The working language of UNU is English. Consequently, fluency in written and spoken English is essential. It is nonetheless advantageous to be proficient in one or more of the other languages commonly used in UNU, especially Japanese, French, and/or Spanish. Fluency in other UN languages is considered beneficial.

    • How can I prepare in advance for my work as a junior fellow at the Office of the Rector?
      Applicants are encouraged to become familiar with the University’s organization and goals. Recommended materials include the University’s Charter, recent Annual Reports, and the About section of the UNU website. In addition, applicants may gain a deeper understanding of specific UNU institute research areas and ongoing programmes through the Research and Articles sections on the UNU website.
    • What type of information will I receive during orientation?

      The orientation is set up as a series of workshops that focus on but are not limited to the development of skills and knowledge specific to the work of the Office of the Rector, in addition to essential information on working at the UNU headquarters building. The specific contents of the workshops may vary depending on the internship period but in general, workshops cover building facilities and security, various aspects of writing and editing within the UN system, online project management tools, among others.

    • What is the dress code for junior fellows?

      UNU does not employ any strict guidelines for dress code. However, in principle, junior fellows are expected to dress professionally. This excludes shorts, jeans, sneakers and sandals. In accordance with Japan’s “cool-biz” campaign to reduce energy expended on air-conditioning at the workplace, many employees wear slacks, skirts, and short-sleeved dress shirts with no necktie during the summer months.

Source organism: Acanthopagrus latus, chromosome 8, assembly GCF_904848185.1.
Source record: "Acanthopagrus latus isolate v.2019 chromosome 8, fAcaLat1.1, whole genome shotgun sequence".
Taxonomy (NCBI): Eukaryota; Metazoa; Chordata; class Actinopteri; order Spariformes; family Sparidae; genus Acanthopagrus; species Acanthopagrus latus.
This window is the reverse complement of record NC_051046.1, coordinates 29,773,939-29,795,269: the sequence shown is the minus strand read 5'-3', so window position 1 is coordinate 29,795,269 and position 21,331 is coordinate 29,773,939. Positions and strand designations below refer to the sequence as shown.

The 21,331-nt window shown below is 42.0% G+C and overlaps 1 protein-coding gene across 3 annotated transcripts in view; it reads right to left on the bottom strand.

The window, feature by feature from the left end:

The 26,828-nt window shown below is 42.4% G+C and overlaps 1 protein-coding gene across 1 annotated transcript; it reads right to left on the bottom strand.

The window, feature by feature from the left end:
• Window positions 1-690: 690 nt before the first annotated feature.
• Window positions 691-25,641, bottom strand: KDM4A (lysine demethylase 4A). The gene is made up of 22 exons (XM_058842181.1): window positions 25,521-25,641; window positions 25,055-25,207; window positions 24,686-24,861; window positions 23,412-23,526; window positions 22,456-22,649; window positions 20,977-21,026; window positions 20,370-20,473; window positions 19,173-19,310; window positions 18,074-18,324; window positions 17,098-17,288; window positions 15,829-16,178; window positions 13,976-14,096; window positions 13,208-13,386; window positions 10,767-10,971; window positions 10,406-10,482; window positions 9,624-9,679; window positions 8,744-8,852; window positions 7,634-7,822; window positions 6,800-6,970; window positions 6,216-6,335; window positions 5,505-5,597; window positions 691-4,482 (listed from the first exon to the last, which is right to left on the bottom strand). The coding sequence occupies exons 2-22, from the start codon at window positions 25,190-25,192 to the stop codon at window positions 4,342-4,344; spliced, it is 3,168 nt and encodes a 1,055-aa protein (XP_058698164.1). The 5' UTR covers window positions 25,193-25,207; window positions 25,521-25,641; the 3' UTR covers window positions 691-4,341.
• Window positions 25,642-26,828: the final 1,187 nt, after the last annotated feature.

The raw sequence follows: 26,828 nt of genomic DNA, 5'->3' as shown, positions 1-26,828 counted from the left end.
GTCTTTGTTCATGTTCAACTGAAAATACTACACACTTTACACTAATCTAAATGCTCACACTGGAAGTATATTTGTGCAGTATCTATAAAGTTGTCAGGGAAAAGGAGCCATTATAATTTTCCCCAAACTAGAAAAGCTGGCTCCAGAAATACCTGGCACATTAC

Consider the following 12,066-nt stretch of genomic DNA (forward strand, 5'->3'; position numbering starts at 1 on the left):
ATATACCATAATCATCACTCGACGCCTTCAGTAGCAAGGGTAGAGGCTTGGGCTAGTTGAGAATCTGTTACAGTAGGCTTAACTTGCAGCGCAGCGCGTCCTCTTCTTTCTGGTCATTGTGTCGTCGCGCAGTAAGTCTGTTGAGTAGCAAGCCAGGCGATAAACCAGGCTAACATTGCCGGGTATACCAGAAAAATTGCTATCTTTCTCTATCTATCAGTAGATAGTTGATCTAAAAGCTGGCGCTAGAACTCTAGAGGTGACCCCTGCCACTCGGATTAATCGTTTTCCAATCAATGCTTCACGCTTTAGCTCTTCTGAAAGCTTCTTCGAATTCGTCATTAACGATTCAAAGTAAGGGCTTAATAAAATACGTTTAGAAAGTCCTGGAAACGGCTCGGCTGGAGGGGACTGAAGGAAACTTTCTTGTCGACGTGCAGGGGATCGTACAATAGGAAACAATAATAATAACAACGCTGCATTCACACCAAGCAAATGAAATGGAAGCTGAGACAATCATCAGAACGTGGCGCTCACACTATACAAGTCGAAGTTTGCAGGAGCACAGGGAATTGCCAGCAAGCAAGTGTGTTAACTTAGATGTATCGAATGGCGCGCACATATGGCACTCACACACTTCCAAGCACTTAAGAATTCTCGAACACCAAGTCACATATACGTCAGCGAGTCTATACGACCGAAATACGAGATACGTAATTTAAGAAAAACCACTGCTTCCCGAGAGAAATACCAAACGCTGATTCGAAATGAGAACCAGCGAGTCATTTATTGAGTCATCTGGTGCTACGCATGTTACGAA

• Do I get any time off from my regular working hours?

      Junior fellows are not required to work during official UNU holidays. In addition, fellows are granted one personal day per month which may be taken at a time of their choosing with permission of their supervisor.

    • Am I allowed to attend conferences and other events open to the public during my internship?

      Junior fellows are encouraged to attend workshops, lectures and seminars that take place throughout the year. Should attendance at such an event stand in direct conflict with other previously agreed working duties, the matter will be discussed with the junior fellow’s supervisor.

    Moving to Tokyo

    Visas

  • Mr. Rachad Nassar
    Office of the Rector
    United Nations University
    5-53-70 Jingumae
    Shibuya-ku, Tokyo
    Japan 150-8925

    T: +81 3 5467-1212
    E-mail: ro_internship@unu.edu